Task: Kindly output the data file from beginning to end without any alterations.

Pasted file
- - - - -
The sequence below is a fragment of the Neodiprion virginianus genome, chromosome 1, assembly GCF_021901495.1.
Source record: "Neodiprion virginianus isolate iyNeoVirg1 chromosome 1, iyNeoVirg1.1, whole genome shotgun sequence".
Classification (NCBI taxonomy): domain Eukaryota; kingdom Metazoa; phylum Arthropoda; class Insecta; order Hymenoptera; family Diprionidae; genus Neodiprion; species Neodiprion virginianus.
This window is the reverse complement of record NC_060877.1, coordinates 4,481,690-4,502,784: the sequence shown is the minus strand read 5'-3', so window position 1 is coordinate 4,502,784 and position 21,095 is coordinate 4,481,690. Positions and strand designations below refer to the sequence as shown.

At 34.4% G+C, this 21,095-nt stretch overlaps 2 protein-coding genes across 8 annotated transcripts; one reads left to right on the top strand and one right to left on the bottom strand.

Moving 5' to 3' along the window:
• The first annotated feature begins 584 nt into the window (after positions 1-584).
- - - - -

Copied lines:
The sequence below is a fragment of the Neodiprion virginianus genome, chromosome 1, assembly GCF_021901495.1.
Source record: "Neodiprion virginianus isolate iyNeoVirg1 chromosome 1, iyNeoVirg1.1, whole genome shotgun sequence".
Classification (NCBI taxonomy): domain Eukaryota; kingdom Metazoa; phylum Arthropoda; class Insecta; order Hymenoptera; family Diprionidae; genus Neodiprion; species Neodiprion virginianus.
This window is the reverse complement of record NC_060877.1, coordinates 4,481,690-4,502,784: the sequence shown is the minus strand read 5'-3', so window position 1 is coordinate 4,502,784 and position 21,095 is coordinate 4,481,690. Positions and strand designations below refer to the sequence as shown.

At 34.4% G+C, this 21,095-nt stretch overlaps 2 protein-coding genes across 8 annotated transcripts; one reads left to right on the top strand and one right to left on the bottom strand.

Moving 5' to 3' along the window:
• The first annotated feature begins 584 nt into the window (after positions 1-584).